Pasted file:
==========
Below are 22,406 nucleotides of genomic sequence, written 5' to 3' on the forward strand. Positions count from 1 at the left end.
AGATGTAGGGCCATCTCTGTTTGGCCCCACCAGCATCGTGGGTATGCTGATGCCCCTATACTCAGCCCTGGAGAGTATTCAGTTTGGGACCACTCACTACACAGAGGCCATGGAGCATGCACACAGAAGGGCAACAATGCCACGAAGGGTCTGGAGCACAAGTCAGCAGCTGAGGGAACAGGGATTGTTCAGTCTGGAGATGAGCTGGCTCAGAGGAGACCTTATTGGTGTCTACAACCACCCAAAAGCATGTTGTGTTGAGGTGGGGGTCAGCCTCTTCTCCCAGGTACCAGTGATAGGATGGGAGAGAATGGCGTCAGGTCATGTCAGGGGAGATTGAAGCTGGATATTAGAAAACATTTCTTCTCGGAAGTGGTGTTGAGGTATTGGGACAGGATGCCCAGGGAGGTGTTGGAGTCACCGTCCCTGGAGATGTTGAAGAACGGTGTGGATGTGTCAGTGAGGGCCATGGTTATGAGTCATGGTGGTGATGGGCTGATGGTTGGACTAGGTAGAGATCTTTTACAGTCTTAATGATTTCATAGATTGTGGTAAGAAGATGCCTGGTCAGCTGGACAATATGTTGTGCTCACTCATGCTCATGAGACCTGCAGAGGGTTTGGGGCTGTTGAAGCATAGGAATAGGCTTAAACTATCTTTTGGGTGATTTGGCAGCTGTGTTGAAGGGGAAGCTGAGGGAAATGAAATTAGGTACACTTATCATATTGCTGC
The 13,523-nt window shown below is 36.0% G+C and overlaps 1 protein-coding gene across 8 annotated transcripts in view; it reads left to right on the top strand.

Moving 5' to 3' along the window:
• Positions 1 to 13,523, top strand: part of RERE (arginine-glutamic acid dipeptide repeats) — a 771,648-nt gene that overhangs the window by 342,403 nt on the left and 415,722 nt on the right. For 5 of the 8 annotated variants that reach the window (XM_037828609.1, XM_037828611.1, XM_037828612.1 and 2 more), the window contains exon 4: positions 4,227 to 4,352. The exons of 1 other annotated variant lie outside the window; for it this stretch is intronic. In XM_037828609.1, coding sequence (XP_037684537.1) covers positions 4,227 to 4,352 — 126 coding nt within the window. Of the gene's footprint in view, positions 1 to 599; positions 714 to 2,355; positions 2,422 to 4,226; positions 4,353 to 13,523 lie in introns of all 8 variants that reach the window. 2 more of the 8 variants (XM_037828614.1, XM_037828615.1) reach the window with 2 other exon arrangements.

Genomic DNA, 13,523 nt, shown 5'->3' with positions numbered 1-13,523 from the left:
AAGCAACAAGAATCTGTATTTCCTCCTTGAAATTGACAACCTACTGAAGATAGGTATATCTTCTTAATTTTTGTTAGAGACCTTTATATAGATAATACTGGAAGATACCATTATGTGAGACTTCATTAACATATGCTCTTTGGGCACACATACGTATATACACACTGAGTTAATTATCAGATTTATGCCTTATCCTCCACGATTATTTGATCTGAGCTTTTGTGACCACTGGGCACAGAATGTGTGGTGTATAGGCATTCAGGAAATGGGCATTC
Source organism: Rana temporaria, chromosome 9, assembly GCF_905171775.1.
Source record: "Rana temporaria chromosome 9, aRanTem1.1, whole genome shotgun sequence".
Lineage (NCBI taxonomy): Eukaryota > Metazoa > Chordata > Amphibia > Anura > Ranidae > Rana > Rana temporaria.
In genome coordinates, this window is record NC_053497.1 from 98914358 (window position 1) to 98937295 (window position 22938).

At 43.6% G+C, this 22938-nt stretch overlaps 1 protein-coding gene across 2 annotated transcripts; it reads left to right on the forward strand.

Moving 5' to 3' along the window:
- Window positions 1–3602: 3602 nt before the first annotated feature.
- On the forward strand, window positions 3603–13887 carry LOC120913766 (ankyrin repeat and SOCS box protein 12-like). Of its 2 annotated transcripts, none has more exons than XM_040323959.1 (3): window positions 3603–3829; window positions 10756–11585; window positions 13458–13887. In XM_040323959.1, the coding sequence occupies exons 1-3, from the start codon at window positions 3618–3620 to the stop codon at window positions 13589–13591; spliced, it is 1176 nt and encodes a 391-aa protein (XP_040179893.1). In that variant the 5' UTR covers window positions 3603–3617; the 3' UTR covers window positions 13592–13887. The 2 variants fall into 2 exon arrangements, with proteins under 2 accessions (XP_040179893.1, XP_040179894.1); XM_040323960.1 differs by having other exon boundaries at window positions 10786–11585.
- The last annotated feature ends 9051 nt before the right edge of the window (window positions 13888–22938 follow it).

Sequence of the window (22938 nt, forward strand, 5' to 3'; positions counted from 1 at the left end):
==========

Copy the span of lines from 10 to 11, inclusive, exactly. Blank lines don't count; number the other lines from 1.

Lineage (NCBI taxonomy): Eukaryota > Metazoa > Chordata > Amphibia > Anura > Ranidae > Rana > Rana temporaria.
In genome coordinates, this window is record NC_053497.1 from 98914358 (window position 1) to 98937295 (window position 22938).